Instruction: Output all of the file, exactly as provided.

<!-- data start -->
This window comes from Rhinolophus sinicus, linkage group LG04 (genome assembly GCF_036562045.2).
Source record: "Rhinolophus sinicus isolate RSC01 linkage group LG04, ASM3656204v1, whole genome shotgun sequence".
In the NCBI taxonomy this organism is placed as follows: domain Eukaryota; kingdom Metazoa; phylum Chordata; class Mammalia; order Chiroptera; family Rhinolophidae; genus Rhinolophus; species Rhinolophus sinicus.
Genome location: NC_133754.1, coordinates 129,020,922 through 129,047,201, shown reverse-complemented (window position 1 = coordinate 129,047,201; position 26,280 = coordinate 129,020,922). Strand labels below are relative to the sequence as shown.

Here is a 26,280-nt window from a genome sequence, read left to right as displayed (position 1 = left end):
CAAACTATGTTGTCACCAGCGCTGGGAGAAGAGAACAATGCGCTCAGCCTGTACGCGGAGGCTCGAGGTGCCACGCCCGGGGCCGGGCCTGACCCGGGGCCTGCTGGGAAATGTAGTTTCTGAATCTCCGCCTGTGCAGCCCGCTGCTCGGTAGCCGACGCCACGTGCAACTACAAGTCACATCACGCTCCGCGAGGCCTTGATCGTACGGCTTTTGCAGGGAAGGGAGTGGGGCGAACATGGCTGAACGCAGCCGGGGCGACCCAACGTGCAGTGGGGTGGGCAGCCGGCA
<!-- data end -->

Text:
This window comes from Rhinolophus sinicus, linkage group LG04 (genome assembly GCF_036562045.2).
Source record: "Rhinolophus sinicus isolate RSC01 linkage group LG04, ASM3656204v1, whole genome shotgun sequence".
In the NCBI taxonomy this organism is placed as follows: domain Eukaryota; kingdom Metazoa; phylum Chordata; class Mammalia; order Chiroptera; family Rhinolophidae; genus Rhinolophus; species Rhinolophus sinicus.
Genome location: NC_133754.1, coordinates 129,020,922 through 129,047,201, shown reverse-complemented (window position 1 = coordinate 129,047,201; position 26,280 = coordinate 129,020,922). Strand labels below are relative to the sequence as shown.

Here is a 26,280-nt window from a genome sequence, read left to right as displayed (position 1 = left end):
CAAACTATGTTGTCACCAGCGCTGGGAGAAGAGAACAATGCGCTCAGCCTGTACGCGGAGGCTCGAGGTGCCACGCCCGGGGCCGGGCCTGACCCGGGGCCTGCTGGGAAATGTAGTTTCTGAATCTCCGCCTGTGCAGCCCGCTGCTCGGTAGCCGACGCCACGTGCAACTACAAGTCACATCACGCTCCGCGAGGCCTTGATCGTACGGCTTTTGCAGGGAAGGGAGTGGGGCGAACATGGCTGAACGCAGCCGGGGCGACCCAACGTGCAGTGGGGTGGGCAGCCGGCA